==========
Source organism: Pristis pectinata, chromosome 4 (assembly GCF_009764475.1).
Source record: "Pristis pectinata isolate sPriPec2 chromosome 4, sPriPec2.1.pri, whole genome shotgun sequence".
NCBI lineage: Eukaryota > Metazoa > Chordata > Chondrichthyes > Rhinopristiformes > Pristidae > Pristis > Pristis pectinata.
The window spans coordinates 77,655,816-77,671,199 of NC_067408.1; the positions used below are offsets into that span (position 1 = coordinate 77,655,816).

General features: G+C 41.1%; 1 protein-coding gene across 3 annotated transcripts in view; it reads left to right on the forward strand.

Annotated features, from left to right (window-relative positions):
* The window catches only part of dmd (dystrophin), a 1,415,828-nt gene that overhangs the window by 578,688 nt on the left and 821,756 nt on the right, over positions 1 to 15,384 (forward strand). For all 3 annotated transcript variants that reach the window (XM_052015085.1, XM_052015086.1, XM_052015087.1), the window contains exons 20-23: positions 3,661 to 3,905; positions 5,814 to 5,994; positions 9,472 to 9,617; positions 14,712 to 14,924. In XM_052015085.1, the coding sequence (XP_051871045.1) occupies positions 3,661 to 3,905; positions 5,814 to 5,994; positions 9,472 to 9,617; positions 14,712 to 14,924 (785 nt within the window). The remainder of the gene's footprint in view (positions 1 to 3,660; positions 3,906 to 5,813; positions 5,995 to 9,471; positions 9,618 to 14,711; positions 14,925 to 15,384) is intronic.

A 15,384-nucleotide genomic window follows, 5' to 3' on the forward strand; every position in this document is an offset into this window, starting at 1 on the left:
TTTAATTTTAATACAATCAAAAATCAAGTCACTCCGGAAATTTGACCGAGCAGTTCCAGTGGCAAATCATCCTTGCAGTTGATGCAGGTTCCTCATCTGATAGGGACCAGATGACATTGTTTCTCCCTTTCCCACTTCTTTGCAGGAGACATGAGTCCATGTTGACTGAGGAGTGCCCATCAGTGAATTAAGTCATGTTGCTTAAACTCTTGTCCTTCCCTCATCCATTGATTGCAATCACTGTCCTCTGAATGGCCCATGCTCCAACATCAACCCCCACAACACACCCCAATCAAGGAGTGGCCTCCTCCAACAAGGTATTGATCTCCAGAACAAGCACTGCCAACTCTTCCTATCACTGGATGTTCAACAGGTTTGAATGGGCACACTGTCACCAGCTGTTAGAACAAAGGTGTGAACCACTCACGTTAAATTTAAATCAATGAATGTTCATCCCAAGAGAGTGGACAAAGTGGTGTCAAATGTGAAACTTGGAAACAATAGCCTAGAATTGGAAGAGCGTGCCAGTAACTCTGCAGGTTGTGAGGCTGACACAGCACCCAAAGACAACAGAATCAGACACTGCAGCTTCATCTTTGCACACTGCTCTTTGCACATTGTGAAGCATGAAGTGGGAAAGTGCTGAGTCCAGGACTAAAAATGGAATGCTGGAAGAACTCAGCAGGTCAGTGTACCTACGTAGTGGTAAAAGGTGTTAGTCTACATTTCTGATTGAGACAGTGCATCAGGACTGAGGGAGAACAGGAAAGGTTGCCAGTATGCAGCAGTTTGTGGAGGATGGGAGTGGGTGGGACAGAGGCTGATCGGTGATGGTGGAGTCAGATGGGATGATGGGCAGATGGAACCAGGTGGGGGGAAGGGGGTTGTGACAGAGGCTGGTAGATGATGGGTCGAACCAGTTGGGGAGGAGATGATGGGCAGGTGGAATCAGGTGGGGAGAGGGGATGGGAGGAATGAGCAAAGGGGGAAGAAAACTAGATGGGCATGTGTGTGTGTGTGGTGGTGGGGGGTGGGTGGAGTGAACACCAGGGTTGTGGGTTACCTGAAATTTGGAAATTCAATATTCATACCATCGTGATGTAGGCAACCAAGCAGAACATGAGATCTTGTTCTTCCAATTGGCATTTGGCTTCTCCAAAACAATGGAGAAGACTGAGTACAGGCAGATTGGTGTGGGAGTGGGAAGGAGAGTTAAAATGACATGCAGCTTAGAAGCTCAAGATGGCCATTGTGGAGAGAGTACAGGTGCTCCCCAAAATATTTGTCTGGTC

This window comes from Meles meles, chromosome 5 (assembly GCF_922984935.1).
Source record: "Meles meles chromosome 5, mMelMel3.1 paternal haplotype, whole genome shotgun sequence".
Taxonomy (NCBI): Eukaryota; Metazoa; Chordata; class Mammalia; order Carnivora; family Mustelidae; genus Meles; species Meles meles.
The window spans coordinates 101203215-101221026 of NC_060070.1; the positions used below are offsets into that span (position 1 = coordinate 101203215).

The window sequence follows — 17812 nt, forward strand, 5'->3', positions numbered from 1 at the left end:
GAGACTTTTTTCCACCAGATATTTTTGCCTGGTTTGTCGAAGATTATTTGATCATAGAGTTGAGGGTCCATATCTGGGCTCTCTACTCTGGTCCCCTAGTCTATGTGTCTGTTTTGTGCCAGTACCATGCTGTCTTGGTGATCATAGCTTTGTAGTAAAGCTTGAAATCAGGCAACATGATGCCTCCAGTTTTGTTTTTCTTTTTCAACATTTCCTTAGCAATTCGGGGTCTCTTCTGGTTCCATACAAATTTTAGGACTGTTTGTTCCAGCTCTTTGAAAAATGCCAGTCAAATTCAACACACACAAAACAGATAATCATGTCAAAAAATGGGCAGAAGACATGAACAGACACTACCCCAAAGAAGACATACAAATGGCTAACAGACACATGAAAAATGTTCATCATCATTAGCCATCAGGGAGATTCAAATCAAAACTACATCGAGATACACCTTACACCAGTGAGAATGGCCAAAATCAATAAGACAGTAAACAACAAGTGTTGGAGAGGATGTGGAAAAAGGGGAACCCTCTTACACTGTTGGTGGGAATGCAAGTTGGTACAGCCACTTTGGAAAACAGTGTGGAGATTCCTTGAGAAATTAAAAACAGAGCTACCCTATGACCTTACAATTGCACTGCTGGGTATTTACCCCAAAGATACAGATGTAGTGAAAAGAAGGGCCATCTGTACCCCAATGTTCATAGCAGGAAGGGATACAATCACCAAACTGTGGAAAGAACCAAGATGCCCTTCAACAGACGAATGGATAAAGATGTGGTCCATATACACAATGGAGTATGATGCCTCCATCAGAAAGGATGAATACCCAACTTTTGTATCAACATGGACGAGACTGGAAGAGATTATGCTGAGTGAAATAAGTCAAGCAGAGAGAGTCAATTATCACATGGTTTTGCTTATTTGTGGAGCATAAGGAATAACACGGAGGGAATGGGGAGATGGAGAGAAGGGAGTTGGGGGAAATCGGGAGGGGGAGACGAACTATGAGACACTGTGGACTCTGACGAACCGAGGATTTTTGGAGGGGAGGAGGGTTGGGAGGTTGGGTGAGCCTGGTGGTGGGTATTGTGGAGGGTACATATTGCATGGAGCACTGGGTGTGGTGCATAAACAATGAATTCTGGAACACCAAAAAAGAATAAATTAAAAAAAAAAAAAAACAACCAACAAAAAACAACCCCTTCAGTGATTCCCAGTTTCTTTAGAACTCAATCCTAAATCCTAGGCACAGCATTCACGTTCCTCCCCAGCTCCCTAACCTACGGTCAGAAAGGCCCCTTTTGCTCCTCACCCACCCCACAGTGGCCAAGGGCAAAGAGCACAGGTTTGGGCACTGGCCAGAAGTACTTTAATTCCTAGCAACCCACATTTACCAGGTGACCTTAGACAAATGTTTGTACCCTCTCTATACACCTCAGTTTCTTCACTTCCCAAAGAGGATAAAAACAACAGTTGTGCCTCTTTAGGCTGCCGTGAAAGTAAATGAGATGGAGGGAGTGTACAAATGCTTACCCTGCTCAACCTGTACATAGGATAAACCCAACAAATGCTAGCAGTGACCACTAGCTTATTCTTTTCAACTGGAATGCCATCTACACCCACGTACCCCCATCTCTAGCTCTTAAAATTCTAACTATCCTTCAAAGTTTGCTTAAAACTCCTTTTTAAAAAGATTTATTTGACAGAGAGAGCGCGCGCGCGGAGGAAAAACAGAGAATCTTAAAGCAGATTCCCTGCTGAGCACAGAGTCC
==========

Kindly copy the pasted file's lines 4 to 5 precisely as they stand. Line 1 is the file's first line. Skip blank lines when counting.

The window spans coordinates 77,655,816-77,671,199 of NC_067408.1; the positions used below are offsets into that span (position 1 = coordinate 77,655,816).

General features: G+C 41.1%; 1 protein-coding gene across 3 annotated transcripts in view; it reads left to right on the forward strand.